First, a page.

Had I authored this column at the beginning of 2017, the advice would have been much different: list, field offers, choose the best one, enter contract, close! Simple.
However, with times a-changin’ this column provides a more intense process to ensure you choose the right professional and fill your vacant commercial real estate quickly.
If you own commercial property, at some point you will suffer a vacancy. If you have the opportunity to “salvage” an occupancy, please do! It’s much cheaper to maintain an existing occupant.
If you cannot salvage the occupancy, most likely you will engage someone in our profession to find you a tenant or a buyer to represent your interests in the market.
So how do you find the very best commercial real estate professional for the job?
Gear your search around these points and your vacancy will be filled, fast!
Define your reality
Is your building vacant or occupied, and if so, will it be vacant during the marketing period? Are there substantial improvements to be made such as office refurbishment, equipment removal, major repairs, in order for your building to compete for a tenant or buyer?
Are you a seller? Are you a landlord? How much debt is recorded against the property? How long can you “carry” the building vacant? Are you (or a company you own) the occupant? Where will you move? What will be the showing protocol, ie: lockbox, show card, broker meets prospects at the building? If you are a seller, have you carefully considered the tax impact of a sale?
Most successful commercial real estate brokers are specialists in location or the building categories. You wouldn’t seek to have open heart surgery from an orthodontist. So, if you ask a “big-box retail” tenant representative you met at your son’s volleyball game to market your manufacturing building, the results will be heartbreaking. Sorry, I couldn’t resist.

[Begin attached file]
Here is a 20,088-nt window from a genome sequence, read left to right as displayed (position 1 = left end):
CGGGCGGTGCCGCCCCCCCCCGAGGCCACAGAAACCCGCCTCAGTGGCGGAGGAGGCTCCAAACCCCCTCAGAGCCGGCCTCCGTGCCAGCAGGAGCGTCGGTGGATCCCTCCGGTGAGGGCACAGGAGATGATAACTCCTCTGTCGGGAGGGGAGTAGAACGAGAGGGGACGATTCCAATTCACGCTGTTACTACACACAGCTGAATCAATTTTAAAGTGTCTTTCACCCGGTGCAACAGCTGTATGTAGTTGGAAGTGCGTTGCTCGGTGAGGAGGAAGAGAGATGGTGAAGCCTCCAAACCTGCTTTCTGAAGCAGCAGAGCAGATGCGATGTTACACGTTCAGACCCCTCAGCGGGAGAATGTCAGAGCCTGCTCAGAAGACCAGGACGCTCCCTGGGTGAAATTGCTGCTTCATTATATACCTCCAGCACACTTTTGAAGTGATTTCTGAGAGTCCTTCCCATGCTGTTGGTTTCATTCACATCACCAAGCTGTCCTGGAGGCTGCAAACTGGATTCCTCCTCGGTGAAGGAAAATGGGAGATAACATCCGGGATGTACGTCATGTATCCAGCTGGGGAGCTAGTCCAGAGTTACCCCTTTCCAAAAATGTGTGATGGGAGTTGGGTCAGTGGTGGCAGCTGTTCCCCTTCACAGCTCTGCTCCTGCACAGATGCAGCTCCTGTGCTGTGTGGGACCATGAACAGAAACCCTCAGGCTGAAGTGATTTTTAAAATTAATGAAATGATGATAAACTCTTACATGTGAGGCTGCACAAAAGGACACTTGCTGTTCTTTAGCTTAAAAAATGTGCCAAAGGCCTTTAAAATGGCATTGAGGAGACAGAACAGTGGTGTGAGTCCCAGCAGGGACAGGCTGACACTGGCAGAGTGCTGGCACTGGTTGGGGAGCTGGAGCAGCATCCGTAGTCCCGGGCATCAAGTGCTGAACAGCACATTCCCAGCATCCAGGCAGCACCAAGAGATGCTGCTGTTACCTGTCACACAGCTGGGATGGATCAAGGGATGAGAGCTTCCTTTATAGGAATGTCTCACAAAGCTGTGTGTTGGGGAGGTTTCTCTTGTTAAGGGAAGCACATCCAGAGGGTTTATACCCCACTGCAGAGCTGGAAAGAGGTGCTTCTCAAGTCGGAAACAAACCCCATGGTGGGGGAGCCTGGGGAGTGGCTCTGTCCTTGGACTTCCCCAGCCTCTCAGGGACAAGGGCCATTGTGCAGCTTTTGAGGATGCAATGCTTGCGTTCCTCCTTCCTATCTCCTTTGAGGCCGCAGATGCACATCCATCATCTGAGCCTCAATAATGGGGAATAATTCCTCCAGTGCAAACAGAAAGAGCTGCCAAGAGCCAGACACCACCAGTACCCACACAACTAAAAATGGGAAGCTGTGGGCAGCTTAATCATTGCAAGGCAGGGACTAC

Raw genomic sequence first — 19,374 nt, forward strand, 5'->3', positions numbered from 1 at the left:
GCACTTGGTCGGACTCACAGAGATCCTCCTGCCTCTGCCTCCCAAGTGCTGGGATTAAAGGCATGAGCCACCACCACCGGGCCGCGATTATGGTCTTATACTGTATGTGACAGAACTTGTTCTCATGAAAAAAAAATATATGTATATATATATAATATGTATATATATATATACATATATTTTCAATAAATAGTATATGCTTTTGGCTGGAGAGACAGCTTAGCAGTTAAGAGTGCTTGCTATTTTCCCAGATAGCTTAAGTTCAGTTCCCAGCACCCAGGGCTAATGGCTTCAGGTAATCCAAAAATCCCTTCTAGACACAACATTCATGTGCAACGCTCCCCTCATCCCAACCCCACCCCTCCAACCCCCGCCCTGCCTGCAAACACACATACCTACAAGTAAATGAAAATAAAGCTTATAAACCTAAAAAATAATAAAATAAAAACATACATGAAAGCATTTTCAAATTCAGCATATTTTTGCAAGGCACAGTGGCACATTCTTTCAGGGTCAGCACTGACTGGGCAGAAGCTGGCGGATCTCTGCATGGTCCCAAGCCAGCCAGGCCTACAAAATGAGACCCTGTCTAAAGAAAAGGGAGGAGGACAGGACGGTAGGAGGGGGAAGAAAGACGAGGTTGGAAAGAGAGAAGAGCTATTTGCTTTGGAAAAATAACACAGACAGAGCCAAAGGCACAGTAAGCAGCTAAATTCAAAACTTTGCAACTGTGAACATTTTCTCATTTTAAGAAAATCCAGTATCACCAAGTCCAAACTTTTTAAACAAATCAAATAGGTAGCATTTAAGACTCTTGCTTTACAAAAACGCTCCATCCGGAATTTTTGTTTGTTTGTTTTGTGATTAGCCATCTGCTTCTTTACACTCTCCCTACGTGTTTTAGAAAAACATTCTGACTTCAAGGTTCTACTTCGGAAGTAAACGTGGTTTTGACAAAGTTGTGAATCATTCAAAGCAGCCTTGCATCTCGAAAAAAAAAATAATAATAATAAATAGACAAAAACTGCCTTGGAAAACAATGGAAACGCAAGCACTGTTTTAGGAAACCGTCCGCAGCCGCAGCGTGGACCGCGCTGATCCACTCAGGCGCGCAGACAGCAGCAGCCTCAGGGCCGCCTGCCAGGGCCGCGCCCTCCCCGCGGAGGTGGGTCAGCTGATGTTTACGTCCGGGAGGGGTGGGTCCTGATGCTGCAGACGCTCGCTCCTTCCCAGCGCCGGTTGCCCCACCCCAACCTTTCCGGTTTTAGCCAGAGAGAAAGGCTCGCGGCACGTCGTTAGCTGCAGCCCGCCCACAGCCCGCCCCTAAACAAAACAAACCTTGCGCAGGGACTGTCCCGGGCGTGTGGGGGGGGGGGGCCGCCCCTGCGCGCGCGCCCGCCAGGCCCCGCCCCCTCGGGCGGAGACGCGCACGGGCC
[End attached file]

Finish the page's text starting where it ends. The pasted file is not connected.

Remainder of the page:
Generally, your commercial building will fall into one of three categories: office, industrial, or retail. Each category has a number of sub-categories: office (high-rise, mid-rise, walk-up, etc.) and industrial (manufacturing, warehouse, flex, etc.). The size of your available space and the location are easily determined.
You now have defined the scope: Industrial (manufacturing), 30,000 square feet, in Anaheim. So, you are looking for the best commercial real estate practitioner that sells or leases manufacturing buildings (10,000-50,000 square feet) within a 10-mile radius of Anaheim.
Depending upon the market (urban markets drive more specialization than rural markets), you may find one or 100 practitioners with this specialty. A simple Google search or an introduction from a friend can acquaint you with some professionals.
The specialist(s) should be able to provide a list of all of the similarly-sized comparable transactions they have completed and the number of similarly-sized buildings they have available for sale or lease.
This only tells part of the story, however. A specialist may have a number of listed properties but be an absolute tool. Do you want this person attached to your property? Remember, this is your representative.
The specialist should be able to provide commentary on available buildings that will compete with your building and a number of “market” deals that have occurred — in addition to ones that the specialist has completed.
Test the specialist here. Anyone can provide the list, but only someone intimately in the market will be able to tell you “why” the deal occurred. In other words, what was unique about the deal. Ask the specialist to take you on a car tour of the competition. You want to be treated as if you were buying or leasing a building. This exercise can be very illuminating as to the specialist’s knowledge of the market. It also will enlighten you on how your property measures up.
Ask the specialist you are considering the names of his main competitors. Call the competitors. Get from the competitors “their take” on the specialist’s reputation, competence, etc. Remember, the specialist’s competition may represent a tenant or buyer who will fit into your building. You definitely don’t want to engage a broker with a bad reputation.
Every commercial real estate broker can install a sign, create a brochure, enter the building in an MLS (multiple listing service), mail postcards, alert the neighbors, talk to the active cooperating brokers, host an open house – blah, blah, blah. But what is the specialist planning that will create a unique marketing strategy for your building?
Lost revenue from a vacancy can never be recovered. The right commercial broker choice can get your property leased or sold quicker, minimizing the lost revenue.
Allen C. Buchanan, SIOR, is a pricipal with Lee & Associates Commercial Real Estate Services in Orange. He can be reached at [email protected] or 714.564.7104.
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